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The early days of the Obama administration give the estimated 83 percent of doctors without an electronic health record system valid reason to sit tight for a while longer.
For a moment, it doesn't really matter whether you're a Democrat or Republican or neither of the above: These early days of Barack Obama's presidency offer us all a sliver of optimism that a new administration might right the course of health care in America.
And now for the bonus round: These days also give the estimated 83 percent of you without an electronic health record system valid reason to sit tight for a while longer.
Obama has said that government cash will flow freely-he has called for $50 billion over the next five years-to ensure that all of America has EHRs by 2014. Consider it a reinforcement of the 10-year goal for EHRs set forth by George W. Bush five years ago.
We have learned since Bush's decree that it's awfully hard to implement sweeping infrastructure changes in five tidy years, especially when collapsing markets and international conflicts constantly vie for attention.
We're now halfway to the 2014 goal, and we have yet to contend with such details as how a universally acceptable system will be devised and implemented, how it will be funded, how HIPAA will be re-envisioned to accommodate it, and where we'll find the brilliant IT workforce to make it all happen.
Legislators, you're on the clock. And physicians, for once, you're not. Enjoy it while you can.
You should still believe that constant voice in your ear that's whispering EHR is inevitable, but you can breathe easier until you hear other voices detailing exactly which EHR is the right one for you, or how you will be able to afford it, or any of a thousand other reasonable questions that remain to be answered. Even EHR vendors must sit idly by, awaiting word on what is required of them to lead us all into the next generation of health care.
EHR advocates are loaded down with questions too. To Stephen R. Levinson, MD, author of the book Practical EHR: Electronic Record Solutions for Compliance and Quality Care, it's not the EHR mandate that's the problem-it's the inherent flaws in the system currently accepted as the national standard.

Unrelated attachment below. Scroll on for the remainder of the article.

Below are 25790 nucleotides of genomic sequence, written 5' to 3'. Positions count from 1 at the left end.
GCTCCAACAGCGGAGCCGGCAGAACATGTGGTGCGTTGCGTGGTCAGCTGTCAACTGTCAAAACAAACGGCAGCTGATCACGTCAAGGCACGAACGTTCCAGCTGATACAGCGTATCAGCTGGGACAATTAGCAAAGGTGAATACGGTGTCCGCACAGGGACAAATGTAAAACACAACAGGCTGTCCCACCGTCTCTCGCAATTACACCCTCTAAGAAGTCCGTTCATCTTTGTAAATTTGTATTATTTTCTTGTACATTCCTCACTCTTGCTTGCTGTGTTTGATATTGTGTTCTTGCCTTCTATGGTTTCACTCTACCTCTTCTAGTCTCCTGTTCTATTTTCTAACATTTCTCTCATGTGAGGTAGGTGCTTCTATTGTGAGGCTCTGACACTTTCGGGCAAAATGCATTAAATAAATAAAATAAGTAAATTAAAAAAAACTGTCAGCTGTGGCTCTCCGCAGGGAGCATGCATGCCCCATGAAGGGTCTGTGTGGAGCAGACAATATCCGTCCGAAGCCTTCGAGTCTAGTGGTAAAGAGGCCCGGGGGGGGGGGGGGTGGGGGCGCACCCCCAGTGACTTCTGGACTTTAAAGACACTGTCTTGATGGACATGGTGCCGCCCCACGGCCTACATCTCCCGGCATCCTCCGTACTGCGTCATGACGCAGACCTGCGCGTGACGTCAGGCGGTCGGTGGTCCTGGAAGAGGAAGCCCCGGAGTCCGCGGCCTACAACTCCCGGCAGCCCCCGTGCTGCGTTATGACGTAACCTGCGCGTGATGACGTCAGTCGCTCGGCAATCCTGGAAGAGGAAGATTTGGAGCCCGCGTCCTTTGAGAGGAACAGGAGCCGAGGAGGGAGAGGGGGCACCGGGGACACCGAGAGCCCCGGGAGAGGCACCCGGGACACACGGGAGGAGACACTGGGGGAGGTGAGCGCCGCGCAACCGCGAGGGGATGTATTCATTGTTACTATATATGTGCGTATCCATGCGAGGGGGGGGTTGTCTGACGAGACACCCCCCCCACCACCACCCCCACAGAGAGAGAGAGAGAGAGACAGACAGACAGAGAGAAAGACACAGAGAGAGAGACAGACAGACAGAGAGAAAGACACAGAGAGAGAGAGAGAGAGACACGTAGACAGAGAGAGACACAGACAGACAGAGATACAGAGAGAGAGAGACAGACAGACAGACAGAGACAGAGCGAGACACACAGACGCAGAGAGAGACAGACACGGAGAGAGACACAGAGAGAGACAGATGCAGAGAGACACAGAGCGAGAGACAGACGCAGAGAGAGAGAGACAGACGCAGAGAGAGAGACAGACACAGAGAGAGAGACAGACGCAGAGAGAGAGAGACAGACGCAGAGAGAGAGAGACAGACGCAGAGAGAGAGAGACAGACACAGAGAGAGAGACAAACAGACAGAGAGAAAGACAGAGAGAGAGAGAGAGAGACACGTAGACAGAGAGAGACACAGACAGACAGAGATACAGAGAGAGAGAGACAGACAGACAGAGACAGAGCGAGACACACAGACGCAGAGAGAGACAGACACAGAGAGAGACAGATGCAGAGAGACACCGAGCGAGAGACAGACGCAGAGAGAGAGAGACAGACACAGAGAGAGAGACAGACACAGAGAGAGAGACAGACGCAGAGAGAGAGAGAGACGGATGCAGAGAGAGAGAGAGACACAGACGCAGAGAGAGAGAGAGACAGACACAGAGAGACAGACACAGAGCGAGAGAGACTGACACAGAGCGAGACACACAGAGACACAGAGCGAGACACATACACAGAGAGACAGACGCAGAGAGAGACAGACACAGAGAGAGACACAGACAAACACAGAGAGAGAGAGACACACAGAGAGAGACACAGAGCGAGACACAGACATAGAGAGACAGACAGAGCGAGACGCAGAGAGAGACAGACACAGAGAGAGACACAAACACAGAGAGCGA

In 2005, the Department of Health and Human Services contracted with the Certification Commission for Healthcare Information Technology (CCHIT) to develop a plan for universal EHR certification. Though not an arm of the federal government, CCHIT has become the government's official certifier of EHRs. For this reason, CCHIT has also become synonymous with exasperated gasps from physicians unable or unwilling to invest in the technology.
But Levinson, a retired physician of 26 years, points out that even CCHIT-certified EHRs are causing compliance problems in documentation and coding for the practices that use them. Those problems, Levinson believes, are the result of certification criteria that broaden the potential value of EHRs but also multiply the risk of noncompliance, whether intentional or inadvertent.
He calls this the "perfect storm of failed implementation." For a country that is 5 years into its 10-year plan, this is not a good sign.
Levinson has laid out his concerns before CCHIT and encouraged other groups, including the American Medical Association and the American College of Physicians, to do the same. CCHIT, for its part, invited all "stakeholders" (i.e., you) to chime in as well, during a period of several weeks in December and January.
But Levinson, like most of us, admits that he does not sufficiently understand the machinations of bureaucracy and politics that have brought us to this mess.
"I am a scientist," he explains, and scientists find solutions first by identifying the problem, then by sorting out the causes of that problem. And this is not what's happening right now.
Just like CCHIT and just like Obama, we don't yet have all of the answers. But we'll share the best information that we can as the pending EHR change becomes clearer. Here's hoping it's change we can all believe in.